In this sense of the word, all mankind may be said to "sleep in Jesus," the Redeemer; for by His death our Lord Jesus secured for all of Adam's posterity another trial for life—instead of the one lost by Father Adam through disobedience. Our Lord Himself declared that as a consequence of His being lifted up as the great Sin-Offering upon the cross, He will yet draw all men unto Himself. (John 12:32,33; 3:14-16.) Thus He showed us that the world is not to be considered as dead—extinct—but as merely "asleep," waiting for the drawing time foreordained of the Father, and provided for by the "Ransom for all." (1 Timothy 2:5,6.) This drawing, like that exerted for the selection of the Church, will be through a knowledge of the Truth, and signifies that ultimately all mankind will be made aware of God's gracious provision, under which they may, if they will when brought to a knowledge of the Truth, obtain life everlasting.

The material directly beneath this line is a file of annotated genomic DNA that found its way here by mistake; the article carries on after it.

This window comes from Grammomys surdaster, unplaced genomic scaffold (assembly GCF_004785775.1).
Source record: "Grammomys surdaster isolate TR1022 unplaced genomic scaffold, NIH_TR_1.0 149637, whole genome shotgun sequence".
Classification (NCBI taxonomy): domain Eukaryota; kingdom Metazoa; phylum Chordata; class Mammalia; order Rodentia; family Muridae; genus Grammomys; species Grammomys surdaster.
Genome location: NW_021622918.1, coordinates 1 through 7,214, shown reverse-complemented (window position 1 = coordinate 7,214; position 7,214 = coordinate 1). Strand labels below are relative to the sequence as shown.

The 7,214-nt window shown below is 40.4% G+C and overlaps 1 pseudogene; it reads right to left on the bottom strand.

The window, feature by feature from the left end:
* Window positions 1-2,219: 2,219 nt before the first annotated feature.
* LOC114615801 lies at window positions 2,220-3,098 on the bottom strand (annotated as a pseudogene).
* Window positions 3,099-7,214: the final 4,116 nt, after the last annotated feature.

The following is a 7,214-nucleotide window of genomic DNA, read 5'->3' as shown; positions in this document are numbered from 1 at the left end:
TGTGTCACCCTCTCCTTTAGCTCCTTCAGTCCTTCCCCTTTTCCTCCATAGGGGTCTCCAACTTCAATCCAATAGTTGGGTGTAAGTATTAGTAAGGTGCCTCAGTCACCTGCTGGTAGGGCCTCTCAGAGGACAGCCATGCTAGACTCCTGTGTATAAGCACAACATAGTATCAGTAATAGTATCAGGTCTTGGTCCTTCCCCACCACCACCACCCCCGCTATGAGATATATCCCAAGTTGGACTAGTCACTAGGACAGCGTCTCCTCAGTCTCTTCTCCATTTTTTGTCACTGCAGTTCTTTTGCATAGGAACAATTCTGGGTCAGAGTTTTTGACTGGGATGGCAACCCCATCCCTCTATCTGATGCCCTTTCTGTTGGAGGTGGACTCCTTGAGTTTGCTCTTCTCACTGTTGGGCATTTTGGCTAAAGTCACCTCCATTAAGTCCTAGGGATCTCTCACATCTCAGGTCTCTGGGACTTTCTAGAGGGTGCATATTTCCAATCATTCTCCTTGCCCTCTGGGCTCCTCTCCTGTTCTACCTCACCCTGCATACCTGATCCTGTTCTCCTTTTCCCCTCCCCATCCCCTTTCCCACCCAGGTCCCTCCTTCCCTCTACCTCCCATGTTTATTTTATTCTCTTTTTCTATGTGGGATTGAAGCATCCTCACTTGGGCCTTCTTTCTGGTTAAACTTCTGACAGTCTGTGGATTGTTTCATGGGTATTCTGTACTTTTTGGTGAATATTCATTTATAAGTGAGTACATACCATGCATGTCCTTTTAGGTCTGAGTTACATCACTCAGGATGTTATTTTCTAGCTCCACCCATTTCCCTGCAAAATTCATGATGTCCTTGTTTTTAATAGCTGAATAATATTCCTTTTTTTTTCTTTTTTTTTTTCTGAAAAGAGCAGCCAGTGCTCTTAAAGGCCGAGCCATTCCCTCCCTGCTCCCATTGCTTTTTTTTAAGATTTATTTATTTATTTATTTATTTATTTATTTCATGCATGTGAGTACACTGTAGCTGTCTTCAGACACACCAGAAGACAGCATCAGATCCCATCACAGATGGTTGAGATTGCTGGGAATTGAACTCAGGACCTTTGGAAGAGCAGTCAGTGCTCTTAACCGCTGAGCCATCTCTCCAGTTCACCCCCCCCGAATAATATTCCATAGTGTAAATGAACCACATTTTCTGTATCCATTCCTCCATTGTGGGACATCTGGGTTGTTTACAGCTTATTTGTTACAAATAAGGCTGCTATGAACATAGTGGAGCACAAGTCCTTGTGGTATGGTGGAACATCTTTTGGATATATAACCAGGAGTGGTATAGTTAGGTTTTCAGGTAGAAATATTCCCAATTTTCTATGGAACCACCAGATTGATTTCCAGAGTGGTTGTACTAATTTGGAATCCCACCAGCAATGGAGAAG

Since the majority of the race of mankind went into death before the Ransom-price was provided, this implies an awakening from death in order that they may be drawn or come to a knowledge of the Truth. In harmony with this thought are the words of our Lord to the effect that the hour is coming when all that are in the graves shall hear His voice and come forth; and that then those who hear—obey—shall live—everlastingly.

A future life for all has been provided by our Lord, who "gave His life a Ransom for all"; and the fact that their death sentence has been provided for makes it proper to speak of them as "asleep in Jesus," instead of as being dead in Adam. The fact that many of them did not know of their redemption would work no greater hindrance than would the fact that many of the same ones had no knowledge in particular of the original sentence through Adam. They came under the Adamic sentence without choice or knowledge, and later came under the benefits of the redemption similarly without choice or knowledge.—Romans 5:18.